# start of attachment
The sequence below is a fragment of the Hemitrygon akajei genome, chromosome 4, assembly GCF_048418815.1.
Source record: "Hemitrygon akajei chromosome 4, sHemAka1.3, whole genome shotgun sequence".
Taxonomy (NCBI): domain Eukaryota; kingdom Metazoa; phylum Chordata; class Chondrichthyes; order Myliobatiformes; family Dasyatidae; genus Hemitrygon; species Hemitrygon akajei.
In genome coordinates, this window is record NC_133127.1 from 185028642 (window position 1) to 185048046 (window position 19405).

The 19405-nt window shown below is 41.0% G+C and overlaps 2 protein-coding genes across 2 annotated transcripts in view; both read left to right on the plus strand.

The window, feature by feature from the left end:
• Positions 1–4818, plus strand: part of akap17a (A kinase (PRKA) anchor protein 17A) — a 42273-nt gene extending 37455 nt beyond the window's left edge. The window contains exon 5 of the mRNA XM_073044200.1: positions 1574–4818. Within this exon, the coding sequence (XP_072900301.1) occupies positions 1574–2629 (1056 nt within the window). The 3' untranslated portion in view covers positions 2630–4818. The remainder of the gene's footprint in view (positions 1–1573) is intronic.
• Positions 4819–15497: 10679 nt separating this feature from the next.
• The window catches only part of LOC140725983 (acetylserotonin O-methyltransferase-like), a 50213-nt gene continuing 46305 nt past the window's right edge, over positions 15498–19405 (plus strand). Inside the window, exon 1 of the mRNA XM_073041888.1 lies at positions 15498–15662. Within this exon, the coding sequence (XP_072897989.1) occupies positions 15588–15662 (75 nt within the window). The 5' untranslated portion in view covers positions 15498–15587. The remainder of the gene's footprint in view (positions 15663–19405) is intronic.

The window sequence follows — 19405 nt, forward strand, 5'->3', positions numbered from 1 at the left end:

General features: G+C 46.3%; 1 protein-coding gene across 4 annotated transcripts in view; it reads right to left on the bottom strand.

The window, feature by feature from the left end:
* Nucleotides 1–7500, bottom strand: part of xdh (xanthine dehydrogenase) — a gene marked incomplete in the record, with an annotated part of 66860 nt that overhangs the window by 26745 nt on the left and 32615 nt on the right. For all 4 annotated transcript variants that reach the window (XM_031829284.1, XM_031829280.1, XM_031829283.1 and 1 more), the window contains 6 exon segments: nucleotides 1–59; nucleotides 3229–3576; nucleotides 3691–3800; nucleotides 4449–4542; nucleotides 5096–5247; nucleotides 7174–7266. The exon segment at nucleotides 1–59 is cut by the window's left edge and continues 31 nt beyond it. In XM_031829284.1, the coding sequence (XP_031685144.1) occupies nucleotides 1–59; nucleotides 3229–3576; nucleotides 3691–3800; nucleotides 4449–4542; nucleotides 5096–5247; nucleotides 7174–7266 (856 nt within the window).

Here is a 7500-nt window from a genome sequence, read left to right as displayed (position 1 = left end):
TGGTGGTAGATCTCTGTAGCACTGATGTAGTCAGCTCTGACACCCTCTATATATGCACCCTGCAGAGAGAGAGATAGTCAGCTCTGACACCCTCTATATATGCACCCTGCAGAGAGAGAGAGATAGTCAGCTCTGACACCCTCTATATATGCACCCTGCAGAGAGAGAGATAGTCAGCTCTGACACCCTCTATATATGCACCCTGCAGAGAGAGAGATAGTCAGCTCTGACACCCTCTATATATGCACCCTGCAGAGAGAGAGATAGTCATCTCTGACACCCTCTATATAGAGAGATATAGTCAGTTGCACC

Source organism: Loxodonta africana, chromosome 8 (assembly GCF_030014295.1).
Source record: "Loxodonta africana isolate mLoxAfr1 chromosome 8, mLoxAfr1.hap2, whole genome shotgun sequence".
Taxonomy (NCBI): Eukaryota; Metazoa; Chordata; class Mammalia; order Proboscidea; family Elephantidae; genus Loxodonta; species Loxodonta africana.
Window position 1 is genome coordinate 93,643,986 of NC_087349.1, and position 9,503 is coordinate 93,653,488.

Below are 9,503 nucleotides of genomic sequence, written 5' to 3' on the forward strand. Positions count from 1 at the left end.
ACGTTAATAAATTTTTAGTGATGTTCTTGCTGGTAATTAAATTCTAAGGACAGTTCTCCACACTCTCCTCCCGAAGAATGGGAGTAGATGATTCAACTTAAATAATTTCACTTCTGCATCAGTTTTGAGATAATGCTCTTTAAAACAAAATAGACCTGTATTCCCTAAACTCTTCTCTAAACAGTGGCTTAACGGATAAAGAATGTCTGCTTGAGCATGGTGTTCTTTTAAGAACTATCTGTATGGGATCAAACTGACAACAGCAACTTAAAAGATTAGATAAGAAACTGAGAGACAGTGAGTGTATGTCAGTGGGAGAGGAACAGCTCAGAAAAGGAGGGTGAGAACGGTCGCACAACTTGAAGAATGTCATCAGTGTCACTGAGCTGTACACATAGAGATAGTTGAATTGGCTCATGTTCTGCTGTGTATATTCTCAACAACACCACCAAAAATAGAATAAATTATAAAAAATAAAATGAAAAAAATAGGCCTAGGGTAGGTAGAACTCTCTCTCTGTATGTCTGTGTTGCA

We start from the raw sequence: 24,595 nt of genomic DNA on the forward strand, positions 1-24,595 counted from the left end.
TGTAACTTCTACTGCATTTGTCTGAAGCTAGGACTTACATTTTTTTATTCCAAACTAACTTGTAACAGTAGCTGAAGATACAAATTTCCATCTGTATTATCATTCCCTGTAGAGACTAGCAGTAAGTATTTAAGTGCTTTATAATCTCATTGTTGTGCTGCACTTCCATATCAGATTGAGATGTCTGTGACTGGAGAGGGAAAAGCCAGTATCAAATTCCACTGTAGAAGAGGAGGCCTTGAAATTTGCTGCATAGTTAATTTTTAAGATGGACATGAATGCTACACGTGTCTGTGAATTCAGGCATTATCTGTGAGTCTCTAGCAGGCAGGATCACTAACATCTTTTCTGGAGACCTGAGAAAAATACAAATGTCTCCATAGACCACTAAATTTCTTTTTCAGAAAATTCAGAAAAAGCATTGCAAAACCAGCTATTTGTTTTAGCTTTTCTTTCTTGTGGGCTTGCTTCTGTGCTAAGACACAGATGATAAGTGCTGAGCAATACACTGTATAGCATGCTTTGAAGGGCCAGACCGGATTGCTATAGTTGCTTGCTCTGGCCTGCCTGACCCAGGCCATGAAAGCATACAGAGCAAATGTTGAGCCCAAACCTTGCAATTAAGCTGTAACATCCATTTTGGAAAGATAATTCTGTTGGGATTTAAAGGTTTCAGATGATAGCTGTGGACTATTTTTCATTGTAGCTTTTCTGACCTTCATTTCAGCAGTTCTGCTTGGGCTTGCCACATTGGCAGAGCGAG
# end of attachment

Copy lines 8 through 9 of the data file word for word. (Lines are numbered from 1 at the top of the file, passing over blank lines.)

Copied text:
• Positions 4819–15497: 10679 nt separating this feature from the next.
• The window catches only part of LOC140725983 (acetylserotonin O-methyltransferase-like), a 50213-nt gene continuing 46305 nt past the window's right edge, over positions 15498–19405 (plus strand). Inside the window, exon 1 of the mRNA XM_073041888.1 lies at positions 15498–15662. Within this exon, the coding sequence (XP_072897989.1) occupies positions 15588–15662 (75 nt within the window). The 5' untranslated portion in view covers positions 15498–15587. The remainder of the gene's footprint in view (positions 15663–19405) is intronic.